Raytheon’s JPS Communications yesterday announced that it has partnered with Missoula, Mont.-based Invizeon Corp., to market an emergency-alert system to universities and public-safety customers.

Invizeon’s CHAIN solution is an open-architecture, software-based emergency-alert and messaging product targeted for secondary responders, such as volunteers and private-sector organizations. It uses the common-alert protocol interface, which supports a full-duplex data exchange capability between disparate systems, said David Todd, the company’s president and CEO. He said the original system was marketed to secondary responders who do not have land-mobile radios but have access to cell phones, PDAs and pagers.

“The challenge is that they are all on different networks [and] protocols and, during a critical event, none of the devices are managed under one system,” he said. “So the initial response during a critical event is very labor intensive and time consuming and not efficiently organized.”

Via a web-based interface, the software manages the transmission of emergency-alert messages to first- and second-responders devices, networks or protocols based on pre-programmed talkgroups established for the type of incident, Todd said. It organizes emergency-responder groups, location and correlates the data with each specific response plan that is pre-determined by users of the system. For example, if an incident happens at a nuclear plant, specific alarms or e-mail blasts can be sent to plant personnel, management and first responders who communicate on different devices.

By partnering with JPS and incorporating its ACU interoperable product line, the system now can send alarms to land-mobile radios.

“It is a unified communication capability that, from one system, can reach first-responders on their radio and the secondary, supporting responders and personnel on-call on whatever device they are using,” Todd said.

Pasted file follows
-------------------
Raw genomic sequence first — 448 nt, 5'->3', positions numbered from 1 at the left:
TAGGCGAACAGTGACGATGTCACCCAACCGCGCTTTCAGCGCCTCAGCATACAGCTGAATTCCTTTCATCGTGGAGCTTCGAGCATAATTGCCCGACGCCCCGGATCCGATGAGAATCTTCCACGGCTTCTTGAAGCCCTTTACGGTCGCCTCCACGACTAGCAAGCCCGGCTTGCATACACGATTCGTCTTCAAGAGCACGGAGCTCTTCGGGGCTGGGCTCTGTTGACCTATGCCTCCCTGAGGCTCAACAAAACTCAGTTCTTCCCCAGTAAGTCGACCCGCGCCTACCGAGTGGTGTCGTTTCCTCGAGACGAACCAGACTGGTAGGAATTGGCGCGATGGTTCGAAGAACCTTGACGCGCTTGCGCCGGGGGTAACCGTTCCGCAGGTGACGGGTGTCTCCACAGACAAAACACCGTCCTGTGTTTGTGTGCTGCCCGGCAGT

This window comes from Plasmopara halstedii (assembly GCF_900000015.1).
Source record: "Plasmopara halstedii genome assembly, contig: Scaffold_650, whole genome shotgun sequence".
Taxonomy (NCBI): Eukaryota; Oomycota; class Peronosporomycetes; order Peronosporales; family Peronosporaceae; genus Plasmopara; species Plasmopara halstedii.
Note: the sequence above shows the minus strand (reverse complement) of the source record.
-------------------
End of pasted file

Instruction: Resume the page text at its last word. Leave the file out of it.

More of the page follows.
The move to partner with JPS was driven by the market and discussions with its current customer base. Federal, state and local agencies requested a communication alert that could assist in massive natural or man-made disasters, such as an event similar to Hurricane Katrina, where first-responders as well as private and nonprofit organizations were on scene to assist with the disaster.

“Customers kept telling us they needed to interact and communicate between those two groups, the radio users and non-radio users,” he said. “We were determined to develop a solution that would enable information to be transmitted from the mobile command center to first responders on their radios and secondary responders on different devices.”

Chris Ramsden, project manager for JPS Communications, said the company saw the partnership as a logical extension of the interoperability compatibilities the company has delivered to the market, specifically to first responders.

“We have a large population of ACUs being used by first-responder agencies and they want to be able to link them all together either statewide or region-wide, and adding this [Invizeon] system is furthering that integrated effort, so it made a lot of sense,” Ramsden said.